‘Did you check your data? If you did, you’d have noticed that Chuckles has Dyslexia, Dyspraxia and ADHD,’ continued Doctor Saggers, patiently, waiting for my response.
‘And Irritable Bowel Syndrome,’ added Bottomley.
‘And a missing eye, with an eye patch, like a pirate,’ shouted Huffield,
Shaking with fury, Bottomley stood up and grabbed Huffield by his tie, pulling him close so that they were toe to toe. ‘It does not have a missing eye. I said no to the missing eye scenario, you bastard. We agreed. No missing eye and no eye patch.’
Huffield shoved him in the chest forcefully and Bottomley descended. He struck his chair. ‘I want the missing eye. I’m allowed the missing eye. I’m having the missing eye.’
‘It’s not realistic,’ screamed Bottomley, standing up. ‘You don’t get elephants with eye patches, Professor.’ And, with that, he launched himself at Huffield, Kung Fu style, with his arms and legs extended.
But, ready, Huffield countered and neatly side-stepped with an Ali-shuffle. Bottomley smacked into the mid riff of the elephant, feet first, arms flailing and dropped his clipboard. I cowered in the corner. Seeing a metal waste paper basket, I seized it and placed it over my head in one motion.
Chuckles glanced around, from where he had been chomping on an Interactive Whiteboard, mildly irritated. He gazed balefully at the prostrate Bottomley. He reached down with his trunk. The gesture didn’t seem too friendly.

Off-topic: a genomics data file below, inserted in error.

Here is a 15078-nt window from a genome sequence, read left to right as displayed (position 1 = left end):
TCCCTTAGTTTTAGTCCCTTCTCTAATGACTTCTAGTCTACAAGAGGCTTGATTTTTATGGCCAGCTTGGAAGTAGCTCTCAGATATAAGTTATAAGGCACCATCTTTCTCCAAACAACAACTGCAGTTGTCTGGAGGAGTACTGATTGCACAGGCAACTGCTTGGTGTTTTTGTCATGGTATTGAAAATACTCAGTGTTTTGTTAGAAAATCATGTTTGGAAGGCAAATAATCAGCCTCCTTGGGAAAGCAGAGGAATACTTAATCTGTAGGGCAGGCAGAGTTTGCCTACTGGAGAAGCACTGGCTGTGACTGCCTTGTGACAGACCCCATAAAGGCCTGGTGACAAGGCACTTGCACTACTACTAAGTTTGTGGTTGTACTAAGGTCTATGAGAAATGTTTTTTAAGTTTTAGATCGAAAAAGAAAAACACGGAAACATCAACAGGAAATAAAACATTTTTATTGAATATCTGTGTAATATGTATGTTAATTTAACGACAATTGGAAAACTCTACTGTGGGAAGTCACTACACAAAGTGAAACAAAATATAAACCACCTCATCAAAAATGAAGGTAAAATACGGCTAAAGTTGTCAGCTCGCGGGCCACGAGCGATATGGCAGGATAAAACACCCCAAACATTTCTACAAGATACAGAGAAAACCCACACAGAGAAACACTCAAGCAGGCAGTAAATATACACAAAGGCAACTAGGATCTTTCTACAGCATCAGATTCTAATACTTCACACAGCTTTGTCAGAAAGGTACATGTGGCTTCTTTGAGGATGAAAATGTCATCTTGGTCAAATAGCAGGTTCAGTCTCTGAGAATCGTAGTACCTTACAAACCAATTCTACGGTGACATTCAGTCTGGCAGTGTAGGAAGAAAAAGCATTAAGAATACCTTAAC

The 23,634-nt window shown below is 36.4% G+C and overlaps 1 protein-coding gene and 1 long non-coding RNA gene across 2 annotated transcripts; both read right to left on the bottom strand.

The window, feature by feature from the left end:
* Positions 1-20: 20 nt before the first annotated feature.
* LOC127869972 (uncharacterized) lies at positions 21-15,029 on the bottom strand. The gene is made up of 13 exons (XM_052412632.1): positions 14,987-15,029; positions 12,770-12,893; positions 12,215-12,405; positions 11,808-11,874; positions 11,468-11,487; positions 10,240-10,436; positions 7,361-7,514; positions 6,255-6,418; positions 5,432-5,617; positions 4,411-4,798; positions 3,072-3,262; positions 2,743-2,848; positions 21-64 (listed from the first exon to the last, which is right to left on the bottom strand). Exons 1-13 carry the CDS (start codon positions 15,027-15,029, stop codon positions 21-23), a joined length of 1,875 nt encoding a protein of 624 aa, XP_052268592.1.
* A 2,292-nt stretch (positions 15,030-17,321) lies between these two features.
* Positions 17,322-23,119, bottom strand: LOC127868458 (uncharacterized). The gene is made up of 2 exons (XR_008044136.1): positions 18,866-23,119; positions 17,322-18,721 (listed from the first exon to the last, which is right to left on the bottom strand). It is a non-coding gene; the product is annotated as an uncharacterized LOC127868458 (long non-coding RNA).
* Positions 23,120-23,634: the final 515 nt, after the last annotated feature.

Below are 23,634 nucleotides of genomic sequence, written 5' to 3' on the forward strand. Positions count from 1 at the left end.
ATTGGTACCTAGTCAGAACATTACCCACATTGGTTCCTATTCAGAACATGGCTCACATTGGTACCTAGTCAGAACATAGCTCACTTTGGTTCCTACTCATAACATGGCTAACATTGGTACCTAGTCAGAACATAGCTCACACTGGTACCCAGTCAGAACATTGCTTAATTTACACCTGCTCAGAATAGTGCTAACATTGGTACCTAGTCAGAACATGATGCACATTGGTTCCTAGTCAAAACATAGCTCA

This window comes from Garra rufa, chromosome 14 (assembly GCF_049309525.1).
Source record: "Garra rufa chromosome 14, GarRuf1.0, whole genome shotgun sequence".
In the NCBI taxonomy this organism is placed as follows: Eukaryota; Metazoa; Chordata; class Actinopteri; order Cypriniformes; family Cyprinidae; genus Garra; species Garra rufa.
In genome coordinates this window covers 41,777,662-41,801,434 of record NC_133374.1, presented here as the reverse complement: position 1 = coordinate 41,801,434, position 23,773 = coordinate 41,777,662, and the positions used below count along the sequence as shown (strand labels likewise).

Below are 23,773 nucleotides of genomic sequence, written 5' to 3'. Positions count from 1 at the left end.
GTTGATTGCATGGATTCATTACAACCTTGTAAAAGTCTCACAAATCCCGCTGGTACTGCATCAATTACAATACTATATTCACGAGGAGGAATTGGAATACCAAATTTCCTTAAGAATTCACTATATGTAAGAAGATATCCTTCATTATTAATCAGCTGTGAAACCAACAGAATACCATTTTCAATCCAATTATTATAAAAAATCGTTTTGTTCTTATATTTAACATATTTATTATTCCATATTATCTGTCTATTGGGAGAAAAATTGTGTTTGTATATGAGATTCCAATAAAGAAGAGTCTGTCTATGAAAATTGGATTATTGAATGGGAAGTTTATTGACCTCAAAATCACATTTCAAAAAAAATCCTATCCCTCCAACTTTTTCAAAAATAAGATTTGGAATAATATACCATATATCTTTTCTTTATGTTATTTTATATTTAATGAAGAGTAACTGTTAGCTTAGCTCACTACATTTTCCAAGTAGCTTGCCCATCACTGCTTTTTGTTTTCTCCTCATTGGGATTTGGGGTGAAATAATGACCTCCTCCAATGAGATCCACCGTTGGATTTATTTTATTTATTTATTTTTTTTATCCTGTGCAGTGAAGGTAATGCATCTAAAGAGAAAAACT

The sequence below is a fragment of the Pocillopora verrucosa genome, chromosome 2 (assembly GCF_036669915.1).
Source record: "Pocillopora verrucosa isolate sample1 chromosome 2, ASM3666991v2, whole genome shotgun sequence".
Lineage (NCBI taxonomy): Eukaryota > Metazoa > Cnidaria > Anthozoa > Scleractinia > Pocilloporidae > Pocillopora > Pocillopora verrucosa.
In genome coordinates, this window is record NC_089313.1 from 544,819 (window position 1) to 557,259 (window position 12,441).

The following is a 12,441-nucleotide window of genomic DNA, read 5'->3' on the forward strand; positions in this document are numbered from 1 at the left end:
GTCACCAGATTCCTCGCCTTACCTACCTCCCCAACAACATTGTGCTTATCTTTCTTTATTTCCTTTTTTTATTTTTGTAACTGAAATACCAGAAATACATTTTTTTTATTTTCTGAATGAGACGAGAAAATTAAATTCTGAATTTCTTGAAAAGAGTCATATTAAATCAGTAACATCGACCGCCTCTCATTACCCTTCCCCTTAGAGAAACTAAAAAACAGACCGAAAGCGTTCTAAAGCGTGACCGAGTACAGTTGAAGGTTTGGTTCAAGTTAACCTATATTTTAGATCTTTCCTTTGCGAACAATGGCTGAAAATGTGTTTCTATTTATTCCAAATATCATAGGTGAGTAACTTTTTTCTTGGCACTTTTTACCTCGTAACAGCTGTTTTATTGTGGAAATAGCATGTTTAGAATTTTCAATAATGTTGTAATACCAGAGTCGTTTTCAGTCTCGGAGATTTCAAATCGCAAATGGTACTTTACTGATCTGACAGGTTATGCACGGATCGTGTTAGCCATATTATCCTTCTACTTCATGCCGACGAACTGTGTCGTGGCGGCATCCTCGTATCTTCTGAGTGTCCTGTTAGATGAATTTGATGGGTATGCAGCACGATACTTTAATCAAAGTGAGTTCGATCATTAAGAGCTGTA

Quickly, Doctor Saggers stepped towards me and rapped on my protective basket. ‘Now, Morris, come out from under that dustbin and tell me: how will you deal effectively with this situation?’
‘I don’t care.’ I heard myself saying. ‘You show me.’ I knew I’d blown it. There was no way they were going to give me the position. You can tell, can’t you? I watched as the animal’s trunk encircled the screaming Bottomley and raised him high above its back. I thought it was going to chuck him out of the window.
Doctor Saggers approached the elephant firmly. ‘Now. If you do this, Chuckles, you will have to accept the consequences. It’ll be a phone call home and a detention. Put James Bottomley down and we’ll discuss it in a restorative justice session with me, Professor Huffield and your parents. You’ll have a chance to state your case. Proceed and I’m afraid we might even be talking about a fixed term exclusion and a parental interview before we readmit you to the college.’
Chuckles snorted in derision and flung Bottomley through the air. He landed painfully at my feet. Huffield gazed in contempt at his prostrate colleague from behind the protection of an overturned swivel chair. ‘He understood that all right, didn’t he? Hah!’
Then the beast moved towards me and Doctor Saggers. I seized my chance. Flinging the bin in its general direction I hurtled for the door. Made it. Out. As I descended the spiral staircase I could hear the three of them still squabbling.
Now, looking back and me telling you all of this, you might ask why I hadn’t made a better fist of my interview, why I put that bin on my head and why I decided that teaching wasn’t for me? Well, listen, I’ll tell you.
I caught a glimpse of Doctor Saggers’ notes in all that mayhem and what was written on Bottomley’s discarded clipboard. Both clearly said, ‘other phrases we like the sound of:’
‘Release the Tiger’.